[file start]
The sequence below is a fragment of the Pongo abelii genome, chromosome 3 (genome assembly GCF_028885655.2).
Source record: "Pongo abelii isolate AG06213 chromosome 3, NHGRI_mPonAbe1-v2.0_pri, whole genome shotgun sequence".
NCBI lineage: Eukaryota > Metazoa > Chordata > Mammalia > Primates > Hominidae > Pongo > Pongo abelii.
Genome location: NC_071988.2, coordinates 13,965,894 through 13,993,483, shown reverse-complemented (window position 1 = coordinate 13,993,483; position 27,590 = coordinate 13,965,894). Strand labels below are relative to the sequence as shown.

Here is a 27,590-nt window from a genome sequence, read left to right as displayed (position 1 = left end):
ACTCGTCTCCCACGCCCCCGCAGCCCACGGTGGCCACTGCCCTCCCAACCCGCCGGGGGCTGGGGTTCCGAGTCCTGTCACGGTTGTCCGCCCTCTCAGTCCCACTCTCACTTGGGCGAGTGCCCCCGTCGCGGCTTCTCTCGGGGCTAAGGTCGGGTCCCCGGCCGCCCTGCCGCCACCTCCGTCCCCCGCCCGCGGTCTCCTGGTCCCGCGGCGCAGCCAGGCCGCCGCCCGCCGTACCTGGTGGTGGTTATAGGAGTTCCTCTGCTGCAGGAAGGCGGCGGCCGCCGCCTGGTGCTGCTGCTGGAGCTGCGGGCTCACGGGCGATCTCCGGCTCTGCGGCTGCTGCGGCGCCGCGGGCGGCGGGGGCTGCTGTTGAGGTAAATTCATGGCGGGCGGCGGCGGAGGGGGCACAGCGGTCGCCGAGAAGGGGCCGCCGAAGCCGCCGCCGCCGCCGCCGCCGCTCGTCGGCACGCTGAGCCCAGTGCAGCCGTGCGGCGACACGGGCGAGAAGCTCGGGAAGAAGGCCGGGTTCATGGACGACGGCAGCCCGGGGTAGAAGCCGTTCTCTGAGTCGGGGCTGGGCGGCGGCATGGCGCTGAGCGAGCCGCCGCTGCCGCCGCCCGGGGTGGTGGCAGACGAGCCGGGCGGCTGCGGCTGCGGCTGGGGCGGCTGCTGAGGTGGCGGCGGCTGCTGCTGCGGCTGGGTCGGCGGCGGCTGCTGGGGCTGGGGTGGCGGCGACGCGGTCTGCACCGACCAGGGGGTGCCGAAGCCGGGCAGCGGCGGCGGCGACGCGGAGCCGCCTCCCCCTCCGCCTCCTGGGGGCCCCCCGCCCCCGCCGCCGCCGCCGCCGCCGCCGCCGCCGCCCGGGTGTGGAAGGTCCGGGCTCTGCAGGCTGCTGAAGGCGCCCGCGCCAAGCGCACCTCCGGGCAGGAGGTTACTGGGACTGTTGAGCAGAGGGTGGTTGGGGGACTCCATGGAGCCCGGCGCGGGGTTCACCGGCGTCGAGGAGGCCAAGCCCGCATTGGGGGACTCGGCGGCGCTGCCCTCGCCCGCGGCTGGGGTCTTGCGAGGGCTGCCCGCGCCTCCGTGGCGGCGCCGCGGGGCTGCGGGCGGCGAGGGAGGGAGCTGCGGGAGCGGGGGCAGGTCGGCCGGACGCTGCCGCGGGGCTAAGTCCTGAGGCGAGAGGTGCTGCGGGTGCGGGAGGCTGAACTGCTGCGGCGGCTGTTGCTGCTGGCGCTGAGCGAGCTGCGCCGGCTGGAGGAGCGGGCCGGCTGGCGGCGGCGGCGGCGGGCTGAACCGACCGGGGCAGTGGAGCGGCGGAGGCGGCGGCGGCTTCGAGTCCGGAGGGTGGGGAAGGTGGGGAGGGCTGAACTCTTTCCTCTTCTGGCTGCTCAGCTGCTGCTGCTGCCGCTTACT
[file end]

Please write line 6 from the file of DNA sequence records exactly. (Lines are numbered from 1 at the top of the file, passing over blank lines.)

ACTCGTCTCCCACGCCCCCGCAGCCCACGGTGGCCACTGCCCTCCCAACCCGCCGGGGGCTGGGGTTCCGAGTCCTGTCACGGTTGTCCGCCCTCTCAGTCCCACTCTCACTTGGGCGAGTGCCCCCGTCGCGGCTTCTCTCGGGGCTAAGGTCGGGTCCCCGGCCGCCCTGCCGCCACCTCCGTCCCCCGCCCGCGGTCTCCTGGTCCCGCGGCGCAGCCAGGCCGCCGCCCGCCGTACCTGGTGGTGGTTATAGGAGTTCCTCTGCTGCAGGAAGGCGGCGGCCGCCGCCTGGTGCTGCTGCTGGAGCTGCGGGCTCACGGGCGATCTCCGGCTCTGCGGCTGCTGCGGCGCCGCGGGCGGCGGGGGCTGCTGTTGAGGTAAATTCATGGCGGGCGGCGGCGGAGGGGGCACAGCGGTCGCCGAGAAGGGGCCGCCGAAGCCGCCGCCGCCGCCGCCGCCGCTCGTCGGCACGCTGAGCCCAGTGCAGCCGTGCGGCGACACGGGCGAGAAGCTCGGGAAGAAGGCCGGGTTCATGGACGACGGCAGCCCGGGGTAGAAGCCGTTCTCTGAGTCGGGGCTGGGCGGCGGCATGGCGCTGAGCGAGCCGCCGCTGCCGCCGCCCGGGGTGGTGGCAGACGAGCCGGGCGGCTGCGGCTGCGGCTGGGGCGGCTGCTGAGGTGGCGGCGGCTGCTGCTGCGGCTGGGTCGGCGGCGGCTGCTGGGGCTGGGGTGGCGGCGACGCGGTCTGCACCGACCAGGGGGTGCCGAAGCCGGGCAGCGGCGGCGGCGACGCGGAGCCGCCTCCCCCTCCGCCTCCTGGGGGCCCCCCGCCCCCGCCGCCGCCGCCGCCGCCGCCGCCGCCGCCCGGGTGTGGAAGGTCCGGGCTCTGCAGGCTGCTGAAGGCGCCCGCGCCAAGCGCACCTCCGGGCAGGAGGTTACTGGGACTGTTGAGCAGAGGGTGGTTGGGGGACTCCATGGAGCCCGGCGCGGGGTTCACCGGCGTCGAGGAGGCCAAGCCCGCATTGGGGGACTCGGCGGCGCTGCCCTCGCCCGCGGCTGGGGTCTTGCGAGGGCTGCCCGCGCCTCCGTGGCGGCGCCGCGGGGCTGCGGGCGGCGAGGGAGGGAGCTGCGGGAGCGGGGGCAGGTCGGCCGGACGCTGCCGCGGGGCTAAGTCCTGAGGCGAGAGGTGCTGCGGGTGCGGGAGGCTGAACTGCTGCGGCGGCTGTTGCTGCTGGCGCTGAGCGAGCTGCGCCGGCTGGAGGAGCGGGCCGGCTGGCGGCGGCGGCGGCGGGCTGAACCGACCGGGGCAGTGGAGCGGCGGAGGCGGCGGCGGCTTCGAGTCCGGAGGGTGGGGAAGGTGGGGAGGGCTGAACTCTTTCCTCTTCTGGCTGCTCAGCTGCTGCTGCTGCCGCTTACT